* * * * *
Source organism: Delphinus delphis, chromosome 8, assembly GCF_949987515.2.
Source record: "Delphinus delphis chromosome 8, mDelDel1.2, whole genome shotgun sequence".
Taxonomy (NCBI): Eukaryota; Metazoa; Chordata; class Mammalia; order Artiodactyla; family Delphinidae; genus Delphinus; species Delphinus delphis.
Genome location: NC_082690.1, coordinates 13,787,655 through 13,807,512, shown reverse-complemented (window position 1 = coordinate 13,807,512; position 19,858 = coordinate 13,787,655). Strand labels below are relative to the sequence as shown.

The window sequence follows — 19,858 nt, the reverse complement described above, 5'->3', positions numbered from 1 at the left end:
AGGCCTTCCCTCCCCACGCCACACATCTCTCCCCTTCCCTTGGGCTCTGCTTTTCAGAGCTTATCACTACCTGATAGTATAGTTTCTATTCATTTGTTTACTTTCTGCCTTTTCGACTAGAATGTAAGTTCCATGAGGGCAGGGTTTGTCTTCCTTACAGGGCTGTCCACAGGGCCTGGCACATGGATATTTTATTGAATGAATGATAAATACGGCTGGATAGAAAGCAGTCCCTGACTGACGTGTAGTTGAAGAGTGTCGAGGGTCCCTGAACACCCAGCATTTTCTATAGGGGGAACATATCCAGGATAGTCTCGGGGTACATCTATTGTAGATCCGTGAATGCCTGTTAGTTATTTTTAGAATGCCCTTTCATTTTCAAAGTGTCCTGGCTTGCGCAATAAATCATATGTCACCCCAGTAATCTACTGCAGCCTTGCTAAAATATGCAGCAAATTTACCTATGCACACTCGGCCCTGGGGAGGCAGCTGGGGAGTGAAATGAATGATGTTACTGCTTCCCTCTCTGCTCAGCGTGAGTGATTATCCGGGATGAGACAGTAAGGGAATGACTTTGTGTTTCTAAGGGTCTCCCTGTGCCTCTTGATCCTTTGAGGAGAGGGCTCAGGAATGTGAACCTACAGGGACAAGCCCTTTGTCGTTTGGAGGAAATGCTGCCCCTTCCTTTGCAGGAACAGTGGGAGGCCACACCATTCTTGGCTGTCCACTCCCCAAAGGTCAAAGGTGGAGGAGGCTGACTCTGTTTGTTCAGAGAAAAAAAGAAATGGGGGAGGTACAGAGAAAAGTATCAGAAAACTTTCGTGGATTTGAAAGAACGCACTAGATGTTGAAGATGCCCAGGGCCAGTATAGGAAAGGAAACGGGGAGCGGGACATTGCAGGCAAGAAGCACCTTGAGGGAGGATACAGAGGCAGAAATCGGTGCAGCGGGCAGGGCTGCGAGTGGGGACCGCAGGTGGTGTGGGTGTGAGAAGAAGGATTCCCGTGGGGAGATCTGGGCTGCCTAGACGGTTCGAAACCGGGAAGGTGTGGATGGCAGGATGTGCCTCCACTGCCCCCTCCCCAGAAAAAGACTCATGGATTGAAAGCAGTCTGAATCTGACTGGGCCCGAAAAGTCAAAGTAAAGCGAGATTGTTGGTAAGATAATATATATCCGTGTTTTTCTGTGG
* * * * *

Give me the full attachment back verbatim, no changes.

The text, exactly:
Source organism: Delphinus delphis, chromosome 8, assembly GCF_949987515.2.
Source record: "Delphinus delphis chromosome 8, mDelDel1.2, whole genome shotgun sequence".
Taxonomy (NCBI): Eukaryota; Metazoa; Chordata; class Mammalia; order Artiodactyla; family Delphinidae; genus Delphinus; species Delphinus delphis.
Genome location: NC_082690.1, coordinates 13,787,655 through 13,807,512, shown reverse-complemented (window position 1 = coordinate 13,807,512; position 19,858 = coordinate 13,787,655). Strand labels below are relative to the sequence as shown.

The window sequence follows — 19,858 nt, the reverse complement described above, 5'->3', positions numbered from 1 at the left end:
AGGCCTTCCCTCCCCACGCCACACATCTCTCCCCTTCCCTTGGGCTCTGCTTTTCAGAGCTTATCACTACCTGATAGTATAGTTTCTATTCATTTGTTTACTTTCTGCCTTTTCGACTAGAATGTAAGTTCCATGAGGGCAGGGTTTGTCTTCCTTACAGGGCTGTCCACAGGGCCTGGCACATGGATATTTTATTGAATGAATGATAAATACGGCTGGATAGAAAGCAGTCCCTGACTGACGTGTAGTTGAAGAGTGTCGAGGGTCCCTGAACACCCAGCATTTTCTATAGGGGGAACATATCCAGGATAGTCTCGGGGTACATCTATTGTAGATCCGTGAATGCCTGTTAGTTATTTTTAGAATGCCCTTTCATTTTCAAAGTGTCCTGGCTTGCGCAATAAATCATATGTCACCCCAGTAATCTACTGCAGCCTTGCTAAAATATGCAGCAAATTTACCTATGCACACTCGGCCCTGGGGAGGCAGCTGGGGAGTGAAATGAATGATGTTACTGCTTCCCTCTCTGCTCAGCGTGAGTGATTATCCGGGATGAGACAGTAAGGGAATGACTTTGTGTTTCTAAGGGTCTCCCTGTGCCTCTTGATCCTTTGAGGAGAGGGCTCAGGAATGTGAACCTACAGGGACAAGCCCTTTGTCGTTTGGAGGAAATGCTGCCCCTTCCTTTGCAGGAACAGTGGGAGGCCACACCATTCTTGGCTGTCCACTCCCCAAAGGTCAAAGGTGGAGGAGGCTGACTCTGTTTGTTCAGAGAAAAAAAGAAATGGGGGAGGTACAGAGAAAAGTATCAGAAAACTTTCGTGGATTTGAAAGAACGCACTAGATGTTGAAGATGCCCAGGGCCAGTATAGGAAAGGAAACGGGGAGCGGGACATTGCAGGCAAGAAGCACCTTGAGGGAGGATACAGAGGCAGAAATCGGTGCAGCGGGCAGGGCTGCGAGTGGGGACCGCAGGTGGTGTGGGTGTGAGAAGAAGGATTCCCGTGGGGAGATCTGGGCTGCCTAGACGGTTCGAAACCGGGAAGGTGTGGATGGCAGGATGTGCCTCCACTGCCCCCTCCCCAGAAAAAGACTCATGGATTGAAAGCAGTCTGAATCTGACTGGGCCCGAAAAGTCAAAGTAAAGCGAGATTGTTGGTAAGATAATATATATCCGTGTTTTTCTGTGG